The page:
RV awnings are notorious for causing problems. From forgetting to close them when you travel to mildew issues, there’s a lot to watch out for when dealing with an awning. Fortunately, most of these common issues can be avoided fairly easily. Try some of these tips below when dealing with your RV awning in order to bypass a great many headaches.
First, let’s check out what Outdoorsy RV owner Mike Jackson has to say about proper RV awning usage.
Roll Up Your Awning When Away or Traveling
Don’t have your awning fly off when you’re driving. Remember to roll it up before you take off. And due to the threat of high winds—as well as the damage excessive sun exposure can cause—it’s always a good idea to roll the awning up when everyone’s away. Additionally, it is recommended that RVers put their awnings away when heading to bed.
Avoid Windy Weather
The number one cause of damage to RV awnings is the wind. This is because these simple fabric covers aren’t exactly made to withstand some of the strong winds found in states such as Texas, Oklahoma, New Mexico, and Arizona. For this reason, it is best to keep the awning in during storms or especially windy days.
Allow to Dry
Rolling up a wet awning can lead to problems with mnew, mildew, deterioration, and staining. Therefore, it is crucial that you allow your awning to dry completely before putting it away after a weekend away. If you must put it away wet, be sure to pull your awning out as soon as you get back home so it can finish drying before being put in storage.
Account for Water
Rainwater can gather and pool on the top of the awning. Unfortunately, this will quickly lead to problems. Water is heavy and can easily be the cause of rips and tears in your awning fabric. In order to avoid this issue, leave one corner of your awning a bit lower than the others while it’s out. This will allow the rain to run off the side of the cover instead of pooling.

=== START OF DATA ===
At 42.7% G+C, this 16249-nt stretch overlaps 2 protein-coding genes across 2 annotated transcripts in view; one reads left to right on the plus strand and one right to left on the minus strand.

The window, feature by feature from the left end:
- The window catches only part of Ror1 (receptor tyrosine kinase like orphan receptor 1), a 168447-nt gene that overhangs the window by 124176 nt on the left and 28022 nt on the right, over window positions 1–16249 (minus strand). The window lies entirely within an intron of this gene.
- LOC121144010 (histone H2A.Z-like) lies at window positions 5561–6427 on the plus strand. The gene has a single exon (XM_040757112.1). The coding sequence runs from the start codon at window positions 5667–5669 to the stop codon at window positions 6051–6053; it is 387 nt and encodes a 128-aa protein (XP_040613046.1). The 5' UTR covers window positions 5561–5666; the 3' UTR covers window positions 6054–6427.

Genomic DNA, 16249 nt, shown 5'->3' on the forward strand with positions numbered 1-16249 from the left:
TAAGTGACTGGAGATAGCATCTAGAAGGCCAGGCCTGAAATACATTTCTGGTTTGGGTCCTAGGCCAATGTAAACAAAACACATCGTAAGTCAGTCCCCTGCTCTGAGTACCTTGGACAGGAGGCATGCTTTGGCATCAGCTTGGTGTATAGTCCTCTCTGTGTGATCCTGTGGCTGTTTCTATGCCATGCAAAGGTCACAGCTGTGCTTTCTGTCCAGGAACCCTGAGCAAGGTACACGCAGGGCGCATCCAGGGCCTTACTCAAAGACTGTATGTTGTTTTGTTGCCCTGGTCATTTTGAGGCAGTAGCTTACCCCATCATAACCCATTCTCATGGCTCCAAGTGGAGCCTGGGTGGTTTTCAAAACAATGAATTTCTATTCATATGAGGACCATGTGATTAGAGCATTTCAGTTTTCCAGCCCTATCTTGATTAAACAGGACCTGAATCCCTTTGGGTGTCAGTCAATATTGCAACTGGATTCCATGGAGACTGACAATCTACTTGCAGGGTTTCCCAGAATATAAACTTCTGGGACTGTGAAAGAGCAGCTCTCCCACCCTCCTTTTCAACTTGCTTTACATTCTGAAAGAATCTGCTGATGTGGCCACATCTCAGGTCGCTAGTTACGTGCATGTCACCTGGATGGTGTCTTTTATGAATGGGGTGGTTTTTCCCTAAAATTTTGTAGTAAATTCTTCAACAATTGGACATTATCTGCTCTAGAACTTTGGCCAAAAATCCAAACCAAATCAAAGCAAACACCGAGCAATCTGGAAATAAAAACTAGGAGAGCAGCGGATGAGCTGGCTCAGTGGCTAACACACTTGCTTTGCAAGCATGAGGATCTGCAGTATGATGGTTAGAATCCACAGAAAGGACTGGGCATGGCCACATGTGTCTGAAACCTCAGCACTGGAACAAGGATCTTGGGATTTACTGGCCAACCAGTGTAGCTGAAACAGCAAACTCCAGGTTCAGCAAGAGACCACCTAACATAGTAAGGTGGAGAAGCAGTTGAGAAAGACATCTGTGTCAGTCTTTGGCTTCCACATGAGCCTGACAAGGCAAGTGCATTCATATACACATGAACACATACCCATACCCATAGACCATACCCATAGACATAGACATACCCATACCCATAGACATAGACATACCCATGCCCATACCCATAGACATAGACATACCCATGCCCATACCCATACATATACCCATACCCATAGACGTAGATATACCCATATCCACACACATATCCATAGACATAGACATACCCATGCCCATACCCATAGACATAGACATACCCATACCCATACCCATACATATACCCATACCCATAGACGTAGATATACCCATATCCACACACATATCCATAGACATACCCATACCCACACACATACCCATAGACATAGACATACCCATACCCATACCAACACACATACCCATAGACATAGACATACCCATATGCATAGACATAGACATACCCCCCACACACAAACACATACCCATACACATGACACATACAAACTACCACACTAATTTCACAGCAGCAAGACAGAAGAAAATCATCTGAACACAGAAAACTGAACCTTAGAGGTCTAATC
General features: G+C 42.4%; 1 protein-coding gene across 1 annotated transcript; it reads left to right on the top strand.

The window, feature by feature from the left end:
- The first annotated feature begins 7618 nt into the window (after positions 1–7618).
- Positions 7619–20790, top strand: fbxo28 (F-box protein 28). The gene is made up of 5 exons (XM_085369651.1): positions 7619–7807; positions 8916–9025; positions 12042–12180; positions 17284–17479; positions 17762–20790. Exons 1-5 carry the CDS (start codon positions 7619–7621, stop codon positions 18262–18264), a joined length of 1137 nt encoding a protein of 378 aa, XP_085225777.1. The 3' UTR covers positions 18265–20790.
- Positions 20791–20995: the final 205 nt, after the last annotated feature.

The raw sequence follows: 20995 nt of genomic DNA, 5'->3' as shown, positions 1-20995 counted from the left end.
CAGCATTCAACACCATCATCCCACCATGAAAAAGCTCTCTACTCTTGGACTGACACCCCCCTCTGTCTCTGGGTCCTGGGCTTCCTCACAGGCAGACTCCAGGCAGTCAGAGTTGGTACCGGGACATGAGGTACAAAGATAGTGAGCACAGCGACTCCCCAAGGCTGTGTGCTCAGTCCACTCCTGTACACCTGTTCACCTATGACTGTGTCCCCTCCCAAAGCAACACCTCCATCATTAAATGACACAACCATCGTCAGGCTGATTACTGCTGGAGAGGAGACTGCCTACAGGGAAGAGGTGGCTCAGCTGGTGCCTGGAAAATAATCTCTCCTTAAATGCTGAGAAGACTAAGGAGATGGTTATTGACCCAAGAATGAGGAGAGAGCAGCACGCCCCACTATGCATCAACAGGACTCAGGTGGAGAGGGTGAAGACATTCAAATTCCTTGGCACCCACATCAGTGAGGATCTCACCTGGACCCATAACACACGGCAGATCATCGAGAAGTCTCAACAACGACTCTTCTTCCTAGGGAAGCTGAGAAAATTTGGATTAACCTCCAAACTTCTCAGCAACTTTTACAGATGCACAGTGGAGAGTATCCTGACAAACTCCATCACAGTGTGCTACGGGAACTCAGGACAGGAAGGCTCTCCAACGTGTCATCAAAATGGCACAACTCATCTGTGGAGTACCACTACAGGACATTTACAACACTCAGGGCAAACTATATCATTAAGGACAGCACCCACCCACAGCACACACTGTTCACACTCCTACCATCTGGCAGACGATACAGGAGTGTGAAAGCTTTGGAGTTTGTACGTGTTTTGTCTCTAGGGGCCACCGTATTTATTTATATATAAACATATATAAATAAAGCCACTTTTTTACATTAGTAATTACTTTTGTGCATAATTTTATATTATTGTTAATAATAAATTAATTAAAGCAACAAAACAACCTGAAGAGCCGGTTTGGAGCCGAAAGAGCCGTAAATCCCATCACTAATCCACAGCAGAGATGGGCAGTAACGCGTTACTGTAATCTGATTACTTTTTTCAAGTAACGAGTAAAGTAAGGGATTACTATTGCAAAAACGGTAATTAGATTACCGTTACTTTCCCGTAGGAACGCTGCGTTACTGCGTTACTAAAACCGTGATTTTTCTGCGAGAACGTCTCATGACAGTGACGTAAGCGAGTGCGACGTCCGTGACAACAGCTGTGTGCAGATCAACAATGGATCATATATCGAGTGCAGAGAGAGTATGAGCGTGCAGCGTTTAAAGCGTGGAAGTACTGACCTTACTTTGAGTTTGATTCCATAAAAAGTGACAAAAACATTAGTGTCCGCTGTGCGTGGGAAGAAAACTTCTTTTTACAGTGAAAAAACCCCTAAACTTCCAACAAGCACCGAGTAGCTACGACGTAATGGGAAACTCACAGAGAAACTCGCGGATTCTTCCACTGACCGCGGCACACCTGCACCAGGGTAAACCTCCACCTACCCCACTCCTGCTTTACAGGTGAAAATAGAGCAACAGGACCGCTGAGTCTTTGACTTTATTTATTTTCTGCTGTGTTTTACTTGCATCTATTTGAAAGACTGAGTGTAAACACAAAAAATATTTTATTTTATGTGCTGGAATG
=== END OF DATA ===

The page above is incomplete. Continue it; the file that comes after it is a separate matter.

Invest in the Right Tools
While high winds are terrible for RV awnings, you can increase your sun-shade’s wind tolerance a bit by investing in de-flapper clamps and an awning stabilizer kit. By using these items and pulling the awning in during storms (or when you will be leaving the site), you will be much less likely to experience wind damage.
Nobody wants a dirty awning, especially when it means having the smell of mildew creep into your relaxation. For this reason, it is a good idea to clean your awning on a regular basis. This can usually be done quickly and easily by spraying the fabric down with water. However, it you find you have some particularly stubborn stains, you might consider using an awning-specific cleaner on those spots.
These tips are all simple ways to ensure your RV awning lasts for quite some time, providing you with shade, cover from the rain, and camping comfort for the next several years.